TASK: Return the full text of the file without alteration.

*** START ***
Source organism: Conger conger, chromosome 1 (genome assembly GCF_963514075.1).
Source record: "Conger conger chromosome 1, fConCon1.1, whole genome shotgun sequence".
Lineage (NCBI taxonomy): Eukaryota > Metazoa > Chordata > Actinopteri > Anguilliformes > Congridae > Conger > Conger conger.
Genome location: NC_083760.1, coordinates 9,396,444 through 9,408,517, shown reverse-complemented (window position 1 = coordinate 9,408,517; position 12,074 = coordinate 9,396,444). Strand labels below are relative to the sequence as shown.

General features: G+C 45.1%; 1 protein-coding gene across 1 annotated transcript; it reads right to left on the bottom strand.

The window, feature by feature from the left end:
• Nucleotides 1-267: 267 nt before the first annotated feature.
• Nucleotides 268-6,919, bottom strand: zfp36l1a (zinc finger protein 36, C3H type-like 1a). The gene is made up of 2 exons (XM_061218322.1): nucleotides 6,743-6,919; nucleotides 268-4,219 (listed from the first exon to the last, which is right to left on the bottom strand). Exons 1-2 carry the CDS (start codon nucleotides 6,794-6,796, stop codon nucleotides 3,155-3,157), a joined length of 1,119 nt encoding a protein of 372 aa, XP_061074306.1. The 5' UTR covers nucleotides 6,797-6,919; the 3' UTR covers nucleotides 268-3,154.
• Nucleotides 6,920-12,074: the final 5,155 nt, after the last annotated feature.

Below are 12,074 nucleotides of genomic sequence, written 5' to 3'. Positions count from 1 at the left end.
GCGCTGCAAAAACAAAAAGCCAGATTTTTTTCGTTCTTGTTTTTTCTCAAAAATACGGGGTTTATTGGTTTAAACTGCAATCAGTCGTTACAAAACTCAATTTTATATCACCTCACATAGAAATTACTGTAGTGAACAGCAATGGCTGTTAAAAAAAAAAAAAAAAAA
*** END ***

Source organism: Conger conger, chromosome 1 (genome assembly GCF_963514075.1).
Source record: "Conger conger chromosome 1, fConCon1.1, whole genome shotgun sequence".
Lineage (NCBI taxonomy): Eukaryota > Metazoa > Chordata > Actinopteri > Anguilliformes > Congridae > Conger > Conger conger.
Genome location: NC_083760.1, coordinates 9,396,444 through 9,408,517, shown reverse-complemented (window position 1 = coordinate 9,408,517; position 12,074 = coordinate 9,396,444). Strand labels below are relative to the sequence as shown.

General features: G+C 45.1%; 1 protein-coding gene across 1 annotated transcript; it reads right to left on the bottom strand.

The window, feature by feature from the left end:
• Nucleotides 1-267: 267 nt before the first annotated feature.
• Nucleotides 268-6,919, bottom strand: zfp36l1a (zinc finger protein 36, C3H type-like 1a). The gene is made up of 2 exons (XM_061218322.1): nucleotides 6,743-6,919; nucleotides 268-4,219 (listed from the first exon to the last, which is right to left on the bottom strand). Exons 1-2 carry the CDS (start codon nucleotides 6,794-6,796, stop codon nucleotides 3,155-3,157), a joined length of 1,119 nt encoding a protein of 372 aa, XP_061074306.1. The 5' UTR covers nucleotides 6,797-6,919; the 3' UTR covers nucleotides 268-3,154.
• Nucleotides 6,920-12,074: the final 5,155 nt, after the last annotated feature.

Below are 12,074 nucleotides of genomic sequence, written 5' to 3'. Positions count from 1 at the left end.
GCGCTGCAAAAACAAAAAGCCAGATTTTTTTCGTTCTTGTTTTTTCTCAAAAATACGGGGTTTATTGGTTTAAACTGCAATCAGTCGTTACAAAACTCAATTTTATATCACCTCACATAGAAATTACTGTAGTGAACAGCAATGGCTGTTAAAAAAAAAAAAAAAAAA